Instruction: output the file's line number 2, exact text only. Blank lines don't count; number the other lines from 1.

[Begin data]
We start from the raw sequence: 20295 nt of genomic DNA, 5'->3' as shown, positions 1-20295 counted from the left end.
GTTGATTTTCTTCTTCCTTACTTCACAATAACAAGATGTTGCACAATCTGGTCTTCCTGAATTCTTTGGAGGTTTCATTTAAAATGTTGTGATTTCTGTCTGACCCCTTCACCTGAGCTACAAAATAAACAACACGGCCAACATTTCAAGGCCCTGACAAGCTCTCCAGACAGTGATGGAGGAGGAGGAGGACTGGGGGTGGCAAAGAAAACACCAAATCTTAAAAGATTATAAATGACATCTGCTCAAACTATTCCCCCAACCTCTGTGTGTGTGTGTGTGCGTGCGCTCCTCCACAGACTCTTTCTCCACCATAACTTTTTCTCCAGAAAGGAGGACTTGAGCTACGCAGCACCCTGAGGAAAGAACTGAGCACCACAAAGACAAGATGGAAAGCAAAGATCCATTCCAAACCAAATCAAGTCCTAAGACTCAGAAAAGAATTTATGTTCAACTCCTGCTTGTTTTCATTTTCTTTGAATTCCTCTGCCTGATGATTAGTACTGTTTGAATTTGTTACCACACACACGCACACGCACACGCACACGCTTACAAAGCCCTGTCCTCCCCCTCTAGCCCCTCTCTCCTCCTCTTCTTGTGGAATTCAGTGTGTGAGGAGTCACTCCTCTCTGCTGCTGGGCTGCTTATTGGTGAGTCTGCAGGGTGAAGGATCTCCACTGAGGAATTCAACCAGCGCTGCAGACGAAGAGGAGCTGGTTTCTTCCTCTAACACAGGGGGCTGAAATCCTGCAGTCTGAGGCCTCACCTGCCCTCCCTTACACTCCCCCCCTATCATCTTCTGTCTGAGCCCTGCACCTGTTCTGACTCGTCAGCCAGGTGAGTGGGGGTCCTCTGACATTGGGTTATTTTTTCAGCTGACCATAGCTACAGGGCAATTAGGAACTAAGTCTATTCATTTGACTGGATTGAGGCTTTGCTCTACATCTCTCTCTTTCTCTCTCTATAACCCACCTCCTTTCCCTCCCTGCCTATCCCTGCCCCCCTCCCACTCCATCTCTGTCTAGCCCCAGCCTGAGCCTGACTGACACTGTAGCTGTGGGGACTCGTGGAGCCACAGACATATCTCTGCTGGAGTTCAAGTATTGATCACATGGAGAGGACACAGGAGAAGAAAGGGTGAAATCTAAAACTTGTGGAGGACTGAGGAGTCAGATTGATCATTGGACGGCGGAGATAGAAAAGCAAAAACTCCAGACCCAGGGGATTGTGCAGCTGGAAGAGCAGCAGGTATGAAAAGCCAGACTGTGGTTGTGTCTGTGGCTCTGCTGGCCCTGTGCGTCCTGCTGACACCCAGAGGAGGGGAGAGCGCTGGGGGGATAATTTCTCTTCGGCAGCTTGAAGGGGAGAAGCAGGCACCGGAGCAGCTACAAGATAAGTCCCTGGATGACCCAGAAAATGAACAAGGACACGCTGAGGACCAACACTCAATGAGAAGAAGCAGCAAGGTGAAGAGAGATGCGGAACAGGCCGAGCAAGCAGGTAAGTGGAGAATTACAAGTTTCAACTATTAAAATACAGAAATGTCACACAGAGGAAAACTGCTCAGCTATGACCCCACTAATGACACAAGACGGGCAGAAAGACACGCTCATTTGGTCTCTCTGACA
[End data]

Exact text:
GTTGATTTTCTTCTTCCTTACTTCACAATAACAAGATGTTGCACAATCTGGTCTTCCTGAATTCTTTGGAGGTTTCATTTAAAATGTTGTGATTTCTGTCTGACCCCTTCACCTGAGCTACAAAATAAACAACACGGCCAACATTTCAAGGCCCTGACAAGCTCTCCAGACAGTGATGGAGGAGGAGGAGGACTGGGGGTGGCAAAGAAAACACCAAATCTTAAAAGATTATAAATGACATCTGCTCAAACTATTCCCCCAACCTCTGTGTGTGTGTGTGTGCGTGCGCTCCTCCACAGACTCTTTCTCCACCATAACTTTTTCTCCAGAAAGGAGGACTTGAGCTACGCAGCACCCTGAGGAAAGAACTGAGCACCACAAAGACAAGATGGAAAGCAAAGATCCATTCCAAACCAAATCAAGTCCTAAGACTCAGAAAAGAATTTATGTTCAACTCCTGCTTGTTTTCATTTTCTTTGAATTCCTCTGCCTGATGATTAGTACTGTTTGAATTTGTTACCACACACACGCACACGCACACGCACACGCTTACAAAGCCCTGTCCTCCCCCTCTAGCCCCTCTCTCCTCCTCTTCTTGTGGAATTCAGTGTGTGAGGAGTCACTCCTCTCTGCTGCTGGGCTGCTTATTGGTGAGTCTGCAGGGTGAAGGATCTCCACTGAGGAATTCAACCAGCGCTGCAGACGAAGAGGAGCTGGTTTCTTCCTCTAACACAGGGGGCTGAAATCCTGCAGTCTGAGGCCTCACCTGCCCTCCCTTACACTCCCCCCCTATCATCTTCTGTCTGAGCCCTGCACCTGTTCTGACTCGTCAGCCAGGTGAGTGGGGGTCCTCTGACATTGGGTTATTTTTTCAGCTGACCATAGCTACAGGGCAATTAGGAACTAAGTCTATTCATTTGACTGGATTGAGGCTTTGCTCTACATCTCTCTCTTTCTCTCTCTATAACCCACCTCCTTTCCCTCCCTGCCTATCCCTGCCCCCCTCCCACTCCATCTCTGTCTAGCCCCAGCCTGAGCCTGACTGACACTGTAGCTGTGGGGACTCGTGGAGCCACAGACATATCTCTGCTGGAGTTCAAGTATTGATCACATGGAGAGGACACAGGAGAAGAAAGGGTGAAATCTAAAACTTGTGGAGGACTGAGGAGTCAGATTGATCATTGGACGGCGGAGATAGAAAAGCAAAAACTCCAGACCCAGGGGATTGTGCAGCTGGAAGAGCAGCAGGTATGAAAAGCCAGACTGTGGTTGTGTCTGTGGCTCTGCTGGCCCTGTGCGTCCTGCTGACACCCAGAGGAGGGGAGAGCGCTGGGGGGATAATTTCTCTTCGGCAGCTTGAAGGGGAGAAGCAGGCACCGGAGCAGCTACAAGATAAGTCCCTGGATGACCCAGAAAATGAACAAGGACACGCTGAGGACCAACACTCAATGAGAAGAAGCAGCAAGGTGAAGAGAGATGCGGAACAGGCCGAGCAAGCAGGTAAGTGGAGAATTACAAGTTTCAACTATTAAAATACAGAAATGTCACACAGAGGAAAACTGCTCAGCTATGACCCCACTAATGACACAAGACGGGCAGAAAGACACGCTCATTTGGTCTCTCTGACA